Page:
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Lightning and Airglow Camera (LAC)

NSSDCA ID: 2010-020D-05

Mission Name: Akatsuki


The Lightning and Airglow Camera (LAC) searches for lightning flashes and maps airglow emissions on the nightside of Venus at visible wavelengths. LAC probes the 777.4 nm (OI) atomic oxygen line to observe lightning, if it exists, to study the microphysics of clouds and the dynamics of mesoscale convection. LAC also measures oxygen nightglow emissions at 552.5 nm (O2 Herzberg II) and 557.7 nm (OI) to study the global-scale circulation and small-scale waves in the lower thermosphere.

LAC is designed to detect lightning flashes with an intensity of 1/100 of standard lightning on the Earth when viewed from 1000 km altitude. The LAC utilizes is an 8 x 8 pixel multi-anode silicon avalanche photodiode array with a pixel size of 2 x 2 mm. There is a gap of 0.2 mm between pixels. The angular resolution is 1.84 deg per pixel which yields a total field of view of 16 x 16 deg including the gaps. The spatial resolution is 32 km at 1000 km and 580 km at 3 Rv. The focal length is 61.9 mm (F-number of about 2.5). Instead of a filter wheel, an array bandpass filter consisting of a composite of rectangular bandpass interference filters placed over the detector: 777.4 nm with a 4 x 8 pixel area for lightning detection; 480-605 nm and 557.7 nm with 2 x 8 pixel and 1 x 8 pixel areas, respectively, for airglow; and 545.0 nm covering a 1 x 8 pixel area for an airglow-free background. The LAC optics use a single aspherical quartz lens to save the mass, and there is no shutter. To reduce light and thermal radiation influx, an interference filter that transmits only the observing wavelength range is placed on the front of the optics.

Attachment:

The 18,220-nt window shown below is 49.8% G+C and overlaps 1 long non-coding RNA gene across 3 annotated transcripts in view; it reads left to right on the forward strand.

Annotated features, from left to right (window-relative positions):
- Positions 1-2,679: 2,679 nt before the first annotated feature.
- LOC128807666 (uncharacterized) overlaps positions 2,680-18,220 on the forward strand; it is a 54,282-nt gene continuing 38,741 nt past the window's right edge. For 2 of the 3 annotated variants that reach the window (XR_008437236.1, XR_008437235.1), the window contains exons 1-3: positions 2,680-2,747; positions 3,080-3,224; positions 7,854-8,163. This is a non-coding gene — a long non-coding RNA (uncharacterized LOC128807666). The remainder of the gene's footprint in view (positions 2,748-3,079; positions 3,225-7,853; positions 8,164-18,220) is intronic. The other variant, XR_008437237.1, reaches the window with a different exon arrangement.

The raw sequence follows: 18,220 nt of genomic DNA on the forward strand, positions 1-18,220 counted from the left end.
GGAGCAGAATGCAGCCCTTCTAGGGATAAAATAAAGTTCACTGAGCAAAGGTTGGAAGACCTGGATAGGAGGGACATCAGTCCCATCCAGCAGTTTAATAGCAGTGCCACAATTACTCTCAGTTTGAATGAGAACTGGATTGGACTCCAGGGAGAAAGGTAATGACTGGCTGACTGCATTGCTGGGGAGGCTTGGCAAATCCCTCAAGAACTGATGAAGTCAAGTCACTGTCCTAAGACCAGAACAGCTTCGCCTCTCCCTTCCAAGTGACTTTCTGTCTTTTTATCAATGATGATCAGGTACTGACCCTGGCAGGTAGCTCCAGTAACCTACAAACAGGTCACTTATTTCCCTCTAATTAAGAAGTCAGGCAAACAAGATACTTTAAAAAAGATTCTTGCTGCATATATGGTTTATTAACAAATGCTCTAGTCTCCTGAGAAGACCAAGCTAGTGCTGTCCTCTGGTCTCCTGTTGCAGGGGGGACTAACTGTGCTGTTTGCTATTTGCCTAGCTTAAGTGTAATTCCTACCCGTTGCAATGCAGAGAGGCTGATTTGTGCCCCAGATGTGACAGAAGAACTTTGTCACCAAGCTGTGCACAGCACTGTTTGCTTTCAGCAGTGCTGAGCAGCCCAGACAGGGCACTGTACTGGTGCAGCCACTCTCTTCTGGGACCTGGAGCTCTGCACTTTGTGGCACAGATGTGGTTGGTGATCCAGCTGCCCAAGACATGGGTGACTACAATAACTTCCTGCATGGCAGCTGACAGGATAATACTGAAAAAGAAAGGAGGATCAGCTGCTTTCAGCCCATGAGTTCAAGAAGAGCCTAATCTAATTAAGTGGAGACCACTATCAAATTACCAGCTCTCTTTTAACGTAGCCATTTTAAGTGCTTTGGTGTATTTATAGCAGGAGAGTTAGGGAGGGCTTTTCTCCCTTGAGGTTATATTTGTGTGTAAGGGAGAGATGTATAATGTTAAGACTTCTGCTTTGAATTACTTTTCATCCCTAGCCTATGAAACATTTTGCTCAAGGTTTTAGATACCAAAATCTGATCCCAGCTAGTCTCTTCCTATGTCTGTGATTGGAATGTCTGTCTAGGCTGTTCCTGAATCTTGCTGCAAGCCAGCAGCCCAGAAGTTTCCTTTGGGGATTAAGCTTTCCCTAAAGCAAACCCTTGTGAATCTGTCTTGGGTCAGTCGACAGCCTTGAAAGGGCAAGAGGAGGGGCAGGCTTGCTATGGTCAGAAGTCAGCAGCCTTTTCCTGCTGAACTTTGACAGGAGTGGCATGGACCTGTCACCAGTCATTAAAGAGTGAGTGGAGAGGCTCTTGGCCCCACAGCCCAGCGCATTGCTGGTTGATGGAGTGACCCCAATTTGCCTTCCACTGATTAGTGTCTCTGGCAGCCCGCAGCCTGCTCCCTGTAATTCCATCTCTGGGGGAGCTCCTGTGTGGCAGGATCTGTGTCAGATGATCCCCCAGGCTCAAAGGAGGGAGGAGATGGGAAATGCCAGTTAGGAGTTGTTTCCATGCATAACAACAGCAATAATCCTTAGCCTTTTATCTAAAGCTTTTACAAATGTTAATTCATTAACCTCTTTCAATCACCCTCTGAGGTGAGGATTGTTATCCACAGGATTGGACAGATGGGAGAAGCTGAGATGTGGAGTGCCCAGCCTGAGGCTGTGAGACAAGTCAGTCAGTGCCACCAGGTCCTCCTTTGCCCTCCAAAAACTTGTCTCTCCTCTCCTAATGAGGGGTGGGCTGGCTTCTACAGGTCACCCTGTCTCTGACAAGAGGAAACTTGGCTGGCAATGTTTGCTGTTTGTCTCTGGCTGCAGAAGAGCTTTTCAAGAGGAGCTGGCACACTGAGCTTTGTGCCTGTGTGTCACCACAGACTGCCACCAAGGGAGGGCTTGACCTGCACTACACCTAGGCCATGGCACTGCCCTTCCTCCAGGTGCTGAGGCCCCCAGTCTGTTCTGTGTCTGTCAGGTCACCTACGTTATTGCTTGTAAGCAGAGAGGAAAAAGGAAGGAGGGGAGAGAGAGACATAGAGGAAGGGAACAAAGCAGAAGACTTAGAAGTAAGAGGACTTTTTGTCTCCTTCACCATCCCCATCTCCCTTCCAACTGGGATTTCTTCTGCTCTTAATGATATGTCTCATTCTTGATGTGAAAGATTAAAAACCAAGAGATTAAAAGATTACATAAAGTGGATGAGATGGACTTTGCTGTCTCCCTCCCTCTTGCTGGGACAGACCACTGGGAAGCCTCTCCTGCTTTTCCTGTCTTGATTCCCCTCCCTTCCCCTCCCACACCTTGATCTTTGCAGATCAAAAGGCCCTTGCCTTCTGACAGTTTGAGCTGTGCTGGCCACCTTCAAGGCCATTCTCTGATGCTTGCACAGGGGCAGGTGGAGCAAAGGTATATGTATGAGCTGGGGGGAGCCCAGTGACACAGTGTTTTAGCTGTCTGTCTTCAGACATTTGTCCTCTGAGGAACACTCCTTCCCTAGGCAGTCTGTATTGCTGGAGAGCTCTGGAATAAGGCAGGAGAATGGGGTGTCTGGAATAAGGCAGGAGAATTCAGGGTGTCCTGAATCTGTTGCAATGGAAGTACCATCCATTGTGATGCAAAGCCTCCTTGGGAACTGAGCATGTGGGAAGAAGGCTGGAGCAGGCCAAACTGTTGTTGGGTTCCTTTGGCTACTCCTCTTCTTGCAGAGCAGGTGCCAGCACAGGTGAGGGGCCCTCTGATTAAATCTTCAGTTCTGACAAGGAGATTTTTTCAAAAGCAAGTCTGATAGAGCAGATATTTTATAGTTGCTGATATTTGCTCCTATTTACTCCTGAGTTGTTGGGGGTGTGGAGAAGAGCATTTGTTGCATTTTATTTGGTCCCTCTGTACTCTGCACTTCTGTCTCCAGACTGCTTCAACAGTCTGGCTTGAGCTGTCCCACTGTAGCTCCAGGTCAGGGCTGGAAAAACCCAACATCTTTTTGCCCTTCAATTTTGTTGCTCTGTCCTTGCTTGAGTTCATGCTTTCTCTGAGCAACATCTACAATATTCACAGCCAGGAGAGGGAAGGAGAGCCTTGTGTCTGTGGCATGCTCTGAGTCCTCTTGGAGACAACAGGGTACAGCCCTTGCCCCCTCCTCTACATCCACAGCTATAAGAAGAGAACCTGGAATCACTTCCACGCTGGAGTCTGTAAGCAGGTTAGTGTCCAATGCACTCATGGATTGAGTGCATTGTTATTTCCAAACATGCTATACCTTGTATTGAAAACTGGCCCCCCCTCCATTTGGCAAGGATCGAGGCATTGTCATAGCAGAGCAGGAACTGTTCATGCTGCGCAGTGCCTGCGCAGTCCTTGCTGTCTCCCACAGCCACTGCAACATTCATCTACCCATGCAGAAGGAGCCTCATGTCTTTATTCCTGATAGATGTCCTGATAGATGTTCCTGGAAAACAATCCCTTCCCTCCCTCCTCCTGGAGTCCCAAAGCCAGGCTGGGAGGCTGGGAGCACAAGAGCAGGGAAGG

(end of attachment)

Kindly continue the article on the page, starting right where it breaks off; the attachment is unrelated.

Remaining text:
LAC has two observing modes. The lightning observation mode has a sampling frequency of 30 kHz and uses a pre-trigger sampling method that can acquire data from pre- to post-trigger periods depending on the duration of lightning flashes which yields data acquisition times from 2.048 ms to 2.096 s. The data depth is 8 bit/pixel. The airglow observation mode uses numerical integration with integration times of 10, 20, and 90 s. The data depth is 24 bit/pixel.

LAC began lightning search observations in December 2016. During its first 3 years in orbit, LAC conducted 42 low-altitude observing sessions that accumulated 16.8 hours of observations, yielding an area-time product of 81.6 x 10**6 km**2-hr. On March 1, 2020, LAC detected a single optical flash of light that could have been either lightning or a meteorite burning up in the atmosphere (Takahashi, et al., 2020).

Alternate Names

  • Akatsuki/LightningandAirglowCamera(LAC)
  • LAC
  • urn:jaxa:darts:context:instrument:vco.lac

Facts in Brief

Mass: 2.2 kg
Power (avg): 14.4 W

Funding Agency

  • Japan Aerospace Exploration Agency (Japan)


  • Planetary Science: Atmospheres

Additional Information

Questions and comments about this experiment can be directed to: Dr. David R. Williams



NameRoleOriginal AffiliationE-mail

Selected References

  • Takahashi, Y., et al., Lightning detection by LAC onboard the Japanese Venus climate orbiter, Planet-C, Space Sci. Rev., 137, 317-334, doi:10.1007/s11214-008-9400-x, June 2008.
  • Takahashi, Y., et al., Initiation of a lightning search using the lightning and airglow camera onboard the Venus orbiter Akatsuki, Earth Planets Space, 70, 88, doi:10.1186/s40623-018-0836-2, May 2018.
  • Lorenz, R. D., et al., Constraints on Venus lightning from Akatsuki's first 3 years in orbit, Geophysical Research Letters, 46, 7955-7961, doi:10.1029/2019GL083311, July 2019.
  • Takahashi, Y., et al., Optical flash in Venus observed by LAC onboard AKATSUKI, American Geophysical Union, Fall Meeting 2020, abstract #AE002-05, Dec. 2020.
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